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Biamping Question

Discussion in 'Amps and Cabs [BG]' started by ChaosHappy, Aug 3, 2000.


  1. ChaosHappy

    ChaosHappy

    Apr 10, 2000
    Hi. If an amp is rated 250 watts per side into four ohms, does that mean that you can connect an 8 or 4 ohm cab to each side? Also, if you have two 200 watt 8 ohm cabs in parallel, what would be the ideal wattage of the amp? thanks.
     
  2. <BLOCKQUOTE><font size="1" face="Verdana, Arial">quote:</font><HR>Originally posted by ChaosHappy:
    Hi. If an amp is rated 250 watts per side into four ohms, does that mean that you can connect an 8 or 4 ohm cab to each side? Also, if you have two 200 watt 8 ohm cabs in parallel, what would be the ideal wattage of the amp? thanks.<HR></BLOCKQUOTE>

    1. Yes you can connect a cab to each side. Bi-amping means two independant amps.

    2. For 2x200w in parallel at 8ohms each, the the amp shouldn't excede 400w into 4ohms.
     
  3. ChaosHappy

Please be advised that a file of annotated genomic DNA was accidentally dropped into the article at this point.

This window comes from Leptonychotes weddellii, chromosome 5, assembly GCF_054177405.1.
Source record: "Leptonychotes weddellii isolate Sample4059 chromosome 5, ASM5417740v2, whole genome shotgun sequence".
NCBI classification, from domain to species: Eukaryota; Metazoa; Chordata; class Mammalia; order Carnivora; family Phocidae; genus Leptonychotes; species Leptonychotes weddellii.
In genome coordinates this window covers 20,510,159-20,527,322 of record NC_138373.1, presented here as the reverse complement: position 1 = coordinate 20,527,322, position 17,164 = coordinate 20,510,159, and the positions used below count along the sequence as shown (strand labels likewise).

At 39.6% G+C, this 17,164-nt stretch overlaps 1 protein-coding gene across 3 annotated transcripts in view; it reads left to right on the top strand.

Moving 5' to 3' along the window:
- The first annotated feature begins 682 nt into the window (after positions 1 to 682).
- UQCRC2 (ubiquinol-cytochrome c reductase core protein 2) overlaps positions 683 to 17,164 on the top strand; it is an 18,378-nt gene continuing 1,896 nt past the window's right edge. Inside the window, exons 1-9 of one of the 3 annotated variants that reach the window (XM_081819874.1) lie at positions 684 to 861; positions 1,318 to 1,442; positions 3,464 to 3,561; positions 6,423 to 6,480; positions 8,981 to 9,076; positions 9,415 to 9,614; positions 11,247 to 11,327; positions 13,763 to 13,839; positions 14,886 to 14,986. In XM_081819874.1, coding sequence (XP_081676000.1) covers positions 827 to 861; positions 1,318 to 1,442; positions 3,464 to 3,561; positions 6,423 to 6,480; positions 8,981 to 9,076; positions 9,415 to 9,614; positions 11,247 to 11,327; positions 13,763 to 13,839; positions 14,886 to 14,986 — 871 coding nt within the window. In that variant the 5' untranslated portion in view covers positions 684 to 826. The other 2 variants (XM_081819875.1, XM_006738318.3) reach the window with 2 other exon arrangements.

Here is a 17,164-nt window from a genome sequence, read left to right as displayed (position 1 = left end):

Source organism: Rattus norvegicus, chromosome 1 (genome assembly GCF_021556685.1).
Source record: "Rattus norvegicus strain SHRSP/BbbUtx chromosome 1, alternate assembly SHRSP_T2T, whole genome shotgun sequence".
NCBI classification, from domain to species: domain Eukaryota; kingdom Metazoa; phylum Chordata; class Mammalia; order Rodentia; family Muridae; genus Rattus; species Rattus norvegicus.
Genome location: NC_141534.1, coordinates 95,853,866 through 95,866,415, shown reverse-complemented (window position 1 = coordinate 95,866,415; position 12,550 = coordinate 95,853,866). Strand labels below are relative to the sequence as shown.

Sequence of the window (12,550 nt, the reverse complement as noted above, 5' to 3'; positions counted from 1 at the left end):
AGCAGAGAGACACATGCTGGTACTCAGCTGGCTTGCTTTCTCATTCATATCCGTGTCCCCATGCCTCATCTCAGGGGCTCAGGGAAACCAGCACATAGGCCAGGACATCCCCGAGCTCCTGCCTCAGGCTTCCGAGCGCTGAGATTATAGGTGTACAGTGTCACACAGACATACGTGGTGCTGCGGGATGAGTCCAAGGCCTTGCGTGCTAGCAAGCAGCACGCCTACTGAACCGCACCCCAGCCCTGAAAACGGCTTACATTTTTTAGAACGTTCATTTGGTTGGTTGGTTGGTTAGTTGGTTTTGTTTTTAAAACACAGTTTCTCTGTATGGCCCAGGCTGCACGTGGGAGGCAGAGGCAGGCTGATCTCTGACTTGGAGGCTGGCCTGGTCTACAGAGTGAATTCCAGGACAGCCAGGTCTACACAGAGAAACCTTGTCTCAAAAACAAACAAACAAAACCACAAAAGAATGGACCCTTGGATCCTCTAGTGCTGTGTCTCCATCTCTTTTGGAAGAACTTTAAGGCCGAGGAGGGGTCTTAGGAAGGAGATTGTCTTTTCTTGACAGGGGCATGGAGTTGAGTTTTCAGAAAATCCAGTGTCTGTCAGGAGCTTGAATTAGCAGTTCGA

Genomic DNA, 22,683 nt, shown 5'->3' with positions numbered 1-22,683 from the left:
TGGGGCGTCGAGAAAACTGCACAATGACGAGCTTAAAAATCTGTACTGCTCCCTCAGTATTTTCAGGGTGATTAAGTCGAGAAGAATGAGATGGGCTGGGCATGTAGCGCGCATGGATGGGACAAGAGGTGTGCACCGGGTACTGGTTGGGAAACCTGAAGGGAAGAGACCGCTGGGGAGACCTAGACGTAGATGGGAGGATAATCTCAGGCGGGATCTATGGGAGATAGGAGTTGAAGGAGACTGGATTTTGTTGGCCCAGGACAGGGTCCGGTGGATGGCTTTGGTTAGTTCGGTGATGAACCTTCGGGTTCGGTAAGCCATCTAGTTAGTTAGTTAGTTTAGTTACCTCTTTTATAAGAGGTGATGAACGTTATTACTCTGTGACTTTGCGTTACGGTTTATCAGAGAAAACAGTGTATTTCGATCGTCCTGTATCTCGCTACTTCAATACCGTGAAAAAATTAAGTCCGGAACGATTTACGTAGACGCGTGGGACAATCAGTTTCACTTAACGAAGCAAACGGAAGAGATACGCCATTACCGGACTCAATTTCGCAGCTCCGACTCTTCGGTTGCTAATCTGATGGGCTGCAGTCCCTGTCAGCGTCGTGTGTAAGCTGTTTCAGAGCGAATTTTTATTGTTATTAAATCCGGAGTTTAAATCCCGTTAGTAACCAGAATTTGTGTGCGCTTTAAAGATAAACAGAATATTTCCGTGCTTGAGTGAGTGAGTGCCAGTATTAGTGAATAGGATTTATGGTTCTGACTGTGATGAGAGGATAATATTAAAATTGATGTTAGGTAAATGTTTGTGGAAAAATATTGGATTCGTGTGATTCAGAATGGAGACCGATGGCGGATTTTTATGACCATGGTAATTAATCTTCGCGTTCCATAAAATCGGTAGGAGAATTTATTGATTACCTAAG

ChaosHappy

    Apr 10, 2000
    Thanks for replying. But now i have another question. If a biampable amp has two independent amps, does that mean that i can put a 4 ohm cab on one side and an 8 ohm cab on the other? On a different note, if an amp has a minimum impedence of 4 ohms, does it automatically mean that it can also handle 8 ohms? thanks again.
     
  4. Christopher

    Christopher

    Apr 28, 2000
    New York, NY
    If your head is truly bi-amp capable (ie. has two amp stages in a single enclosure), the answer should be yes to both. The primary advantage to having a head with true "bi-amp" capabilities is the ability to use simultaneously 2 different cabs with substantially different impedance/power handling specs covering two different frequency ranges without having to worry about grossly unequal power distribution, impedance mismatching, massive explosions etc.

    Keep in mid that there is a substantial difference between a head with true "biamp" capabilities and a head that merely has two (or more) speaker connections and specifies "ratings per side." In the former case, you effectively have two amps, each driving its own cab. In the latter case, you are connecting two cabs in parallel to a single amp, and there you *do* have to worry about matching impedances and possibly frying your equipment. If the amp isn't truly biampable, connecting an 8 ohm and 4 ohm cabinet in parallel is a reason for worry.

    If you're at all unsure as to to how your amp is configured, definitely contact the manufacturer or a knowledgeable tech before you try anything.

    [Edited by Christopher on 08-09-2000 at 04:59 PM]